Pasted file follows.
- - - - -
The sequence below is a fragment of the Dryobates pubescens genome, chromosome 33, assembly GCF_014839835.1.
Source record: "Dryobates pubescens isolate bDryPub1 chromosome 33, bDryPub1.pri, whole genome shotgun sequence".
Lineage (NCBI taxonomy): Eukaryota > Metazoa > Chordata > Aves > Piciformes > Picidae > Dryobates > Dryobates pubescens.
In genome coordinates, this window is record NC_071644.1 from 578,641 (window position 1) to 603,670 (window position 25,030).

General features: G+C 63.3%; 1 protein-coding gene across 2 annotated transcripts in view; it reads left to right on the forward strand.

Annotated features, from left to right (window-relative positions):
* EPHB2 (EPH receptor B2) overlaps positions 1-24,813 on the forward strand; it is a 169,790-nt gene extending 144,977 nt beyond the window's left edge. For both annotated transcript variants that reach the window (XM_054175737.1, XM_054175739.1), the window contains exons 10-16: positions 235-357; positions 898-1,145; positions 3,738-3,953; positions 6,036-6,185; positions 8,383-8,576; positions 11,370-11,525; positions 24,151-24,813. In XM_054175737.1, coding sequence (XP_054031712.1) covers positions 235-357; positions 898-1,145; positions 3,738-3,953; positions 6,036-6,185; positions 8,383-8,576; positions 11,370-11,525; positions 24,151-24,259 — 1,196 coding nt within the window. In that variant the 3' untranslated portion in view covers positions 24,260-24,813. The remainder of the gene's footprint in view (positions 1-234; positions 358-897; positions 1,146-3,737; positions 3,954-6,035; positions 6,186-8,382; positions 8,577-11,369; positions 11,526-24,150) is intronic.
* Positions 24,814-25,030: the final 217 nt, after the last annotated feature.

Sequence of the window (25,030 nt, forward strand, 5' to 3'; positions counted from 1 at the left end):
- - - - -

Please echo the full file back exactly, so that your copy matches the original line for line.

The sequence below is a fragment of the Dryobates pubescens genome, chromosome 33, assembly GCF_014839835.1.
Source record: "Dryobates pubescens isolate bDryPub1 chromosome 33, bDryPub1.pri, whole genome shotgun sequence".
Lineage (NCBI taxonomy): Eukaryota > Metazoa > Chordata > Aves > Piciformes > Picidae > Dryobates > Dryobates pubescens.
In genome coordinates, this window is record NC_071644.1 from 578,641 (window position 1) to 603,670 (window position 25,030).

General features: G+C 63.3%; 1 protein-coding gene across 2 annotated transcripts in view; it reads left to right on the forward strand.

Annotated features, from left to right (window-relative positions):
* EPHB2 (EPH receptor B2) overlaps positions 1-24,813 on the forward strand; it is a 169,790-nt gene extending 144,977 nt beyond the window's left edge. For both annotated transcript variants that reach the window (XM_054175737.1, XM_054175739.1), the window contains exons 10-16: positions 235-357; positions 898-1,145; positions 3,738-3,953; positions 6,036-6,185; positions 8,383-8,576; positions 11,370-11,525; positions 24,151-24,813. In XM_054175737.1, coding sequence (XP_054031712.1) covers positions 235-357; positions 898-1,145; positions 3,738-3,953; positions 6,036-6,185; positions 8,383-8,576; positions 11,370-11,525; positions 24,151-24,259 — 1,196 coding nt within the window. In that variant the 3' untranslated portion in view covers positions 24,260-24,813. The remainder of the gene's footprint in view (positions 1-234; positions 358-897; positions 1,146-3,737; positions 3,954-6,035; positions 6,186-8,382; positions 8,577-11,369; positions 11,526-24,150) is intronic.
* Positions 24,814-25,030: the final 217 nt, after the last annotated feature.

Sequence of the window (25,030 nt, forward strand, 5' to 3'; positions counted from 1 at the left end):